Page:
To Be Chased

I watched the scene unfold while waiting in my car.

A teenage girl, no more than sixteen, sulks through the parking lot between two fast food restaurants.  Clearly upset, she hangs her head, twisting and turning, avoiding the teenage boy who follows after her.  He, obviously, has no idea why she’s acting this way.  His efforts to solve the problem are fruitless. He lets her walk, follows after her, tries to talk to her.  She ducks away, shakes her head, unwilling.  They criss-cross the parking lot, leaning on light poles and taking up more than their fair share of the sidewalk.  She, moving from place to place; he, following her.

Though not running, he chases her.  Every move she makes, he is right behind her.  She has given the impression that she is too upset to talk, and that his efforts will not produce a solution.  But, I call her bluff, sitting there in my car.  This following is what she wants.  She wants to be chased.

I know.  It is exactly what I want, exactly what we all want.chased

I used to belong to a small church where people would call me after a missed service.  Whether I’d gone out of town or chosen to sleep in, if I wasn’t in my spot on Sunday morning, I could expect a phone call or two from church members checking on me, wondering where I was, and if I was planning on being back the next week.  I was a full-fledged member of this church.  I taught Bible school for the babies on Sunday morning and put actual money in the collection plate as it was passed.  I saw these people at least twice a week.  But, those phone calls.  They meant that someone missed me; someone wondered where I was; someone thought enough of me to find out if I was okay.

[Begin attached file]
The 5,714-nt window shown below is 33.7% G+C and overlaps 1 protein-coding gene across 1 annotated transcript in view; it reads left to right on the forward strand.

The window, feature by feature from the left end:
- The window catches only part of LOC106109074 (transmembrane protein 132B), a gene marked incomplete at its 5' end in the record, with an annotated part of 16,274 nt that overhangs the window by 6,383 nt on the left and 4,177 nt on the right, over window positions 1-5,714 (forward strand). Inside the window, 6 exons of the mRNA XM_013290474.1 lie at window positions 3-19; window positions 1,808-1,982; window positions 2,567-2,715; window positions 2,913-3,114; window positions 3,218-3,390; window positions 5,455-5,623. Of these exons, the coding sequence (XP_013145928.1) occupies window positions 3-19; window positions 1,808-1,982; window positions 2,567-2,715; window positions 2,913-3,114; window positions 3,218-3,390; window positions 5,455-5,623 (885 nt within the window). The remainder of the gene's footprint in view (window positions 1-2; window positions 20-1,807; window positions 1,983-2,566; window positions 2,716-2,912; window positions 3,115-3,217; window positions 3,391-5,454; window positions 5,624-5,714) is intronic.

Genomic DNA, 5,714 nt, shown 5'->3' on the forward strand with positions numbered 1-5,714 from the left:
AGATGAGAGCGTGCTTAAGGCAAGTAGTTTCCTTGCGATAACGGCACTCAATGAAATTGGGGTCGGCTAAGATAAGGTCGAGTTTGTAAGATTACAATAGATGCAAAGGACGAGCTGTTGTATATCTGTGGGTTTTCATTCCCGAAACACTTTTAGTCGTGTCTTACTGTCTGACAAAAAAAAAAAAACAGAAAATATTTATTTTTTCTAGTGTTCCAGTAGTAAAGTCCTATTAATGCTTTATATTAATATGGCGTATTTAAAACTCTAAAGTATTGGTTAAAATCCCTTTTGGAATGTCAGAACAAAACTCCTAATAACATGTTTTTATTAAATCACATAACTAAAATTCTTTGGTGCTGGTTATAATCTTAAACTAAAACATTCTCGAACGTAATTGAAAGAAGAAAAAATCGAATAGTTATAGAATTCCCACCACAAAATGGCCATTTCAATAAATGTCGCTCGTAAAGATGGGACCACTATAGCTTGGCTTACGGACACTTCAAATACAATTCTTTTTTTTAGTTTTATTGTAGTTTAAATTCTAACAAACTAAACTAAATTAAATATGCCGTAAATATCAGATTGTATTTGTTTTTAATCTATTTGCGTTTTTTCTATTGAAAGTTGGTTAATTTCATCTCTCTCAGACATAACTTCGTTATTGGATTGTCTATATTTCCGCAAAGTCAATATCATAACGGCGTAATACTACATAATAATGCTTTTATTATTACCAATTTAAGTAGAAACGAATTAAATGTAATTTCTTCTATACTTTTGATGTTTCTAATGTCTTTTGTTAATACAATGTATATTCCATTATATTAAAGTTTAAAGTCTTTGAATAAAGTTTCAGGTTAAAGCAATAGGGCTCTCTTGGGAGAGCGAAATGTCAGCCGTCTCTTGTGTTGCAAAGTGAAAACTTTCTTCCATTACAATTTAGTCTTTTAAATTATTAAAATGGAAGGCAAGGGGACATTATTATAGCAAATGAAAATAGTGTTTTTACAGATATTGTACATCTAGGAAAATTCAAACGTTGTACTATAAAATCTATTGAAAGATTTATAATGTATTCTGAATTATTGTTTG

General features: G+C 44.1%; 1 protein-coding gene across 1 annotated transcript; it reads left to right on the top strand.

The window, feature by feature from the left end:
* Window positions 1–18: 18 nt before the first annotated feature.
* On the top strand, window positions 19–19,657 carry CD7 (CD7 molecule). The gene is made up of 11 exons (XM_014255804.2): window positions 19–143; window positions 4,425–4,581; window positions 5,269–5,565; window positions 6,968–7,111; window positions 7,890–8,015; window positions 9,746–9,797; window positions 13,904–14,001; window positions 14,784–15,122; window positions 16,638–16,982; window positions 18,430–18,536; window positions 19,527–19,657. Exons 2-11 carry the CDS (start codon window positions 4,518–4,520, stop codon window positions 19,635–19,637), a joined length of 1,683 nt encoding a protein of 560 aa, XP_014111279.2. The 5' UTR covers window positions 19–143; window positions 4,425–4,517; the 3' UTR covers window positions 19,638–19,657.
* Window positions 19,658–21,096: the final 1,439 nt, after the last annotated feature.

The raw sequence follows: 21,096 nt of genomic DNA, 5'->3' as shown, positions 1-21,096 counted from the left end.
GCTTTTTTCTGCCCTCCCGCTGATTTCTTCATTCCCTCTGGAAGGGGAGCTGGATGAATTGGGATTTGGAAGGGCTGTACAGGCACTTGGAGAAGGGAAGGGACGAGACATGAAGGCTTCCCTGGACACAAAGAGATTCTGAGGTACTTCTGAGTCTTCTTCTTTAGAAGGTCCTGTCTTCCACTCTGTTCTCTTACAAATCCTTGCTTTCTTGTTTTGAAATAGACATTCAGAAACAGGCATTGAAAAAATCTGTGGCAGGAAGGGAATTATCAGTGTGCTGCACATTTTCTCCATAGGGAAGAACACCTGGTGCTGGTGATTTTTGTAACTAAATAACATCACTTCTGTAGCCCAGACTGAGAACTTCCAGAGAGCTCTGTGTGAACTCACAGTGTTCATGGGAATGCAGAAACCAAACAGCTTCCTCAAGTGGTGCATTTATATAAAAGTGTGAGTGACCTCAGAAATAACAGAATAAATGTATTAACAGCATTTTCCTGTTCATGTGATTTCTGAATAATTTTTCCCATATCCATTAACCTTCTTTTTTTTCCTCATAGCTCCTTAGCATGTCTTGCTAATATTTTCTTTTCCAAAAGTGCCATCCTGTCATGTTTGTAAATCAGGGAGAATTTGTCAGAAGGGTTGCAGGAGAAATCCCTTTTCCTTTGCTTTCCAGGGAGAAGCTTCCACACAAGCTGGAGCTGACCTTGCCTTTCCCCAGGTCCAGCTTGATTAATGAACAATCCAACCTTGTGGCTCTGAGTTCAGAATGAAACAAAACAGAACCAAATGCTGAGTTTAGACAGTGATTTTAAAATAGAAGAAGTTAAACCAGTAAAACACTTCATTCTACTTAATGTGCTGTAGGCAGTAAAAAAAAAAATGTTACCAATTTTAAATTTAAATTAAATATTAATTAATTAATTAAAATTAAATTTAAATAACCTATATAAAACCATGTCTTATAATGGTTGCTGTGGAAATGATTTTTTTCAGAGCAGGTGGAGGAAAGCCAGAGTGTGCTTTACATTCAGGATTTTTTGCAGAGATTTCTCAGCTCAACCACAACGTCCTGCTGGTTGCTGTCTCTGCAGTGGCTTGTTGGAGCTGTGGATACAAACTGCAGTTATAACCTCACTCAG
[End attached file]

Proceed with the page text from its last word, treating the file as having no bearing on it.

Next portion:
Chased.

At my birthday dinner last night, my friends and family gathered at my favorite restaurant to help me celebrate.  Afterward, I got a text message from one of my best friends mentioning what a good time she’d had but how she’s noticed I’d been a bit quieter than usual.  (Quiet is not usually an adjective used to describe me.  When I am quiet, people notice.)  The truth is, hours earlier, I’d had a bit of an ugly-cry break-down, totally overwhelmed at the tasks on my To Do list, lack of time to do those tasks, and the fact that I was completely exhausted from trying to keep up with an insane level of productivity.  And, although I had gotten myself together and had done my dead-level best to raise my spirits and enjoy the blessing of good friends and good food to celebrate a special day, my mood wasn’t it’s normal high.  She noticed. And asked after me.  And worried about me.  And prayed for me.

Chased.

I used to date a man who would purchase grape, Bubblicious bubblegum for me at the gas station he used.  Popular among the adolescence of America, those big chunks of sugary bubblegum happen to be the best bubble-blowing gum on the market.  It’s my favorite.   But, it’s hard to find.  Apparently, the allowances of those adolescence and my infrequent purchasing isn’t strong enough to keep them stocked at checkout counters.  So, when my boyfriend found it at his gas station, he started buying me packages.  He’d slip them into my purse, never saying a word.  I’d reach in for my keys, and there would be a new pack of grape, Bubblicious gum, ready for the chewing.  It made me swoon.  My heart tugged.  He remembered a random story I shared.  He spent his hard-earned money on something he knew I’d like.  He never called attention to it; he just did it.  He thought about me.

Chased.

The idea of being chased has lost it’s shine in our feminist-driven, equality-focused society.  I’m supposed to feel empowered to stand on my own, to be independent of everyone else, to find everything I need inside myself.  And, I guess those things aren’t bad, so much as they are limiting.  If I never experience the high in knowing I am worth a chase, I miss out on one of life’s heart-fluttering moments.  Reveling in the notion that I was missed, that my mood was noticed, that my story was heard makes me feel loved.  Being chased is love wrapped in intent and community.